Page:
1. Laura Donaldson, Bing Li, Michael D Cusimano. Economic burden of time lost due to injury in NHL hockey players. Injury Prevention., January 2014

Cite This Page:

St. Michael's Hospital. "NHL teams pay more than $650 million to injured players over 3 years." ScienceDaily. ScienceDaily, 20 January 2014. <www.sciencedaily.com/releases/2014/01/140120090639.htm>.
St. Michael's Hospital. (2014, January 20). NHL teams pay more than $650 million to injured players over 3 years. ScienceDaily. Retrieved October 25, 2014 from www.sciencedaily.com/releases/2014/01/140120090639.htm
St. Michael's Hospital. "NHL teams pay more than $650 million to injured players over 3 years." ScienceDaily. www.sciencedaily.com/releases/2014/01/140120090639.htm (accessed October 25, 2014).

Share This



More Health & Medicine News

Saturday, October 25, 2014

Featured Research

from universities, journals, and other organizations


Featured Videos

from AP, Reuters, AFP, and other news services

IKEA Desk Converts From Standing to Sitting With One Button

IKEA Desk Converts From Standing to Sitting With One Button

Buzz60 (Oct. 24, 2014) IKEA is out with a new convertible desk that can convert from a sitting desk to a standing one with just the push of a button. Jen Markham explains. Video provided by Buzz60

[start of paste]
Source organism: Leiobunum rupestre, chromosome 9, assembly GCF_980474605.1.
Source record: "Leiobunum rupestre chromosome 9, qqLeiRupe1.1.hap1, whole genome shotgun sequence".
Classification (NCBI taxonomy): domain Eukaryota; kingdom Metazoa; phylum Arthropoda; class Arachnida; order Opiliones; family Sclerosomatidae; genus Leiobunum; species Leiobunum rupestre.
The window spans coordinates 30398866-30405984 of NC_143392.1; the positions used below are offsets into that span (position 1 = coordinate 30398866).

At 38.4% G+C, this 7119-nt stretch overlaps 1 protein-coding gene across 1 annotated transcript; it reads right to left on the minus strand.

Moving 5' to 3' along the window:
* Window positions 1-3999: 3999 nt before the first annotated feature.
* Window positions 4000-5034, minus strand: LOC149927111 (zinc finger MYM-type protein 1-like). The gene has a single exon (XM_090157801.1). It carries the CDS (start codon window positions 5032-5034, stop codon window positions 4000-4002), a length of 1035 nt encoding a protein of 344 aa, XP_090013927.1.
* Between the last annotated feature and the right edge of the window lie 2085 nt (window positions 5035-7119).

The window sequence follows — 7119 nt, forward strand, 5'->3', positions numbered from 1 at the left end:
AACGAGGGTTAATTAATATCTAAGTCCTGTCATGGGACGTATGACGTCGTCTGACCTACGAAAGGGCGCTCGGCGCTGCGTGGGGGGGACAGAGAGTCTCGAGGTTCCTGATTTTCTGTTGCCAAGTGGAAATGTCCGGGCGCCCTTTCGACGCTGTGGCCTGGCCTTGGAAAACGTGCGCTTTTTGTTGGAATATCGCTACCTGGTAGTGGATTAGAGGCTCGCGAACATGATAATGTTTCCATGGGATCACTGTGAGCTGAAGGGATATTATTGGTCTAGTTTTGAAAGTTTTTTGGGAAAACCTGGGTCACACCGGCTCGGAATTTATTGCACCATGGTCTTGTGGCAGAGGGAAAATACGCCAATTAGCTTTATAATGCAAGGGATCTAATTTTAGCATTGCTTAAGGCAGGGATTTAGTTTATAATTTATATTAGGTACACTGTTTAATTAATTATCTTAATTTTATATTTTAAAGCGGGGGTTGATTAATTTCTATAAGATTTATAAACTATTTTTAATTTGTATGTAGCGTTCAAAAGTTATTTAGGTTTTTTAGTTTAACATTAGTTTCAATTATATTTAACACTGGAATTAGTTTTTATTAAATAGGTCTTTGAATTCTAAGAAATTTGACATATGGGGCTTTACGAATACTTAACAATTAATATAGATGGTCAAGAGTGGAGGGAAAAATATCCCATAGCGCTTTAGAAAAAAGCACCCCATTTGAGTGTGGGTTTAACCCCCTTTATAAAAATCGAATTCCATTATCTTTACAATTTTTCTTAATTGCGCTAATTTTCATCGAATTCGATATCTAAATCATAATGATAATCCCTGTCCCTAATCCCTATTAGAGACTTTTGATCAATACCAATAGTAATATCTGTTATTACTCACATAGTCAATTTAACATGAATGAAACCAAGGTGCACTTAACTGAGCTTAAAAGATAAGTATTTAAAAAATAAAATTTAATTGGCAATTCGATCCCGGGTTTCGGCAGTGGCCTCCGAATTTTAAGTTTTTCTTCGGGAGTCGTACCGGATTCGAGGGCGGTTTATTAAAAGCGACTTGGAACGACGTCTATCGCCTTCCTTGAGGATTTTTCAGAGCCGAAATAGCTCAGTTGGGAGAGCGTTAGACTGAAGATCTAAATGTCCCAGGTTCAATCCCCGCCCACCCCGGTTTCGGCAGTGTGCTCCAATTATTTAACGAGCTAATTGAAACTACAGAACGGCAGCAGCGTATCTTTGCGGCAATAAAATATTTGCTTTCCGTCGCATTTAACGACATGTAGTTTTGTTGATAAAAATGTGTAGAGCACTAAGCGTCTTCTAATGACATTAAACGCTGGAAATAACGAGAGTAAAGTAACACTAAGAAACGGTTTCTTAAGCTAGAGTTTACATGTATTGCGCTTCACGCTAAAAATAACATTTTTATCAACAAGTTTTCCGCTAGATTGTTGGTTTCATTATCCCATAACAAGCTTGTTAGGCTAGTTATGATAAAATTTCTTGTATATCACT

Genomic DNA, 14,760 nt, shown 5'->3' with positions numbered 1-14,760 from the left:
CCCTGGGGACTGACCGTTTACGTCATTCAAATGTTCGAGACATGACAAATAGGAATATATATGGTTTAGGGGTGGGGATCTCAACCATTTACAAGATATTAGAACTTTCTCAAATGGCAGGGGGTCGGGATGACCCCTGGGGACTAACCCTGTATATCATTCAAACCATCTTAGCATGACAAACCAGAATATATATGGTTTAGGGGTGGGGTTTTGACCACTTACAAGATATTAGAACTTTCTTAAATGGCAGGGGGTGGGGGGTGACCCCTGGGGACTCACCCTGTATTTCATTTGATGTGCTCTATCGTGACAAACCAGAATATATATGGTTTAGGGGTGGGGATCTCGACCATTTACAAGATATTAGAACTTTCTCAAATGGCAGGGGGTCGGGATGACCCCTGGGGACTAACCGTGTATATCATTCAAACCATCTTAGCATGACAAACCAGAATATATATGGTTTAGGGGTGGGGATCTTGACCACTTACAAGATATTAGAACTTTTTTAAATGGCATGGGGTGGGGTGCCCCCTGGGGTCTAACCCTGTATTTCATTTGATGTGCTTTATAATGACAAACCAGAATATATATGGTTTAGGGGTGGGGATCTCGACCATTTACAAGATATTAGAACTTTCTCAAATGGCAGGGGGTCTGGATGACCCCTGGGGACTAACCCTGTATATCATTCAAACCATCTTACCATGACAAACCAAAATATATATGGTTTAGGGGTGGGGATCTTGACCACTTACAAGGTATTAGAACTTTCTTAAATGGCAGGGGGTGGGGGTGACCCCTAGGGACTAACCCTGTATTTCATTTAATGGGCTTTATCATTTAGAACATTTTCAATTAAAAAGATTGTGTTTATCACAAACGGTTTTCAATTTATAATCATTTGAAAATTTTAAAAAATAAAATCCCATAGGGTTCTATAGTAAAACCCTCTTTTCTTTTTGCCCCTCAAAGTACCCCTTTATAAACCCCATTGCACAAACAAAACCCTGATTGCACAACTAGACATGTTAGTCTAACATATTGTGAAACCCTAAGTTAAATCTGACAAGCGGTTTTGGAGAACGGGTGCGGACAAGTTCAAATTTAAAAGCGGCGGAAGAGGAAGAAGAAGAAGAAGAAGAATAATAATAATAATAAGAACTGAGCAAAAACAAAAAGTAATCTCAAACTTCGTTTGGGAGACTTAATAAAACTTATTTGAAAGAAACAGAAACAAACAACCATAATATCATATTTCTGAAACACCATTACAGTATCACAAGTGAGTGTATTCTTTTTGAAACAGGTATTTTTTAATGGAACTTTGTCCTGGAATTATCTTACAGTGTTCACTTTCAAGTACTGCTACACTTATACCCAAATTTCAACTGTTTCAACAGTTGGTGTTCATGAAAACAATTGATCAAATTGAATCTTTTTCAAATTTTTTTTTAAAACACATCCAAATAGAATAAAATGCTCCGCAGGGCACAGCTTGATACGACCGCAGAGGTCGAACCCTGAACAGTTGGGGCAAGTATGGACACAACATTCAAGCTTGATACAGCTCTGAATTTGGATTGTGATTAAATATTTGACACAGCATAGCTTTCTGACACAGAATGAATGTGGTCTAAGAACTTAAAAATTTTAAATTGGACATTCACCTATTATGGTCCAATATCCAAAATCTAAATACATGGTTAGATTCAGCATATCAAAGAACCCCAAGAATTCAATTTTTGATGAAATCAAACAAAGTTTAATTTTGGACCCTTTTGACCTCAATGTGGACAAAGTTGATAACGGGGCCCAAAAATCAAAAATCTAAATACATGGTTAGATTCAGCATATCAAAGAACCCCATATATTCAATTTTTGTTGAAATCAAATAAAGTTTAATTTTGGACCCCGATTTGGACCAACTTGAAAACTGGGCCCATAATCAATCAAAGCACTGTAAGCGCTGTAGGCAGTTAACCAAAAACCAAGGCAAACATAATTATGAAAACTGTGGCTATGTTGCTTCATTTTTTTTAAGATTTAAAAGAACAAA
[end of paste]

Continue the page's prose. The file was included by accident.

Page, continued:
Powered by NewsLook.com
Ebola Protective Suits Being Made in China

Ebola Protective Suits Being Made in China

AFP (Oct. 24, 2014) A factory in China is busy making Ebola protective suits for healthcare workers and others fighting the spread of the virus. Duration: 00:38 Video provided by AFP
Powered by NewsLook.com
WHO: Millions of Ebola Vaccine Doses by 2015

WHO: Millions of Ebola Vaccine Doses by 2015

AP (Oct. 24, 2014) The World Health Organization said on Friday that millions of doses of two experimental Ebola vaccines could be ready for use in 2015 and five more experimental vaccines would start being tested in March. (Oct. 24) Video provided by AP
Powered by NewsLook.com
Doctor in NYC Quarantined With Ebola

Doctor in NYC Quarantined With Ebola

AP (Oct. 24, 2014) An emergency room doctor who recently returned to the city after treating Ebola patients in West Africa has tested positive for the virus. He's quarantined in a hospital. (Oct. 24) Video provided by AP
Powered by NewsLook.com

Search ScienceDaily

Number of stories in archives: 140,361

Find with keyword(s):
Enter a keyword or phrase to search ScienceDaily for related topics and research stories.

Save/Print:
Share:

Breaking News:

Strange & Offbeat Stories


Health & Medicine

Mind & Brain

Living & Well

In Other News

... from NewsDaily.com

Science News

Health News

Environment News

Technology News



Save/Print:
Share:

Free Subscriptions


Get the latest science news with ScienceDaily's free email newsletters, updated daily and weekly. Or view hourly updated newsfeeds in your RSS reader:

Get Social & Mobile


Keep up to date with the latest news from ScienceDaily via social networks and mobile apps:

Have Feedback?


Tell us what you think of ScienceDaily -- we welcome both positive and negative comments. Have any problems using the site? Questions?
Mobile: iPhone Android Web
Follow: Facebook Twitter Google+
Subscribe: RSS Feeds Email Newsletters
Latest Headlines Health & Medicine Mind & Brain Space & Time Matter & Energy Computers & Math Plants & Animals Earth & Climate Fossils & Ruins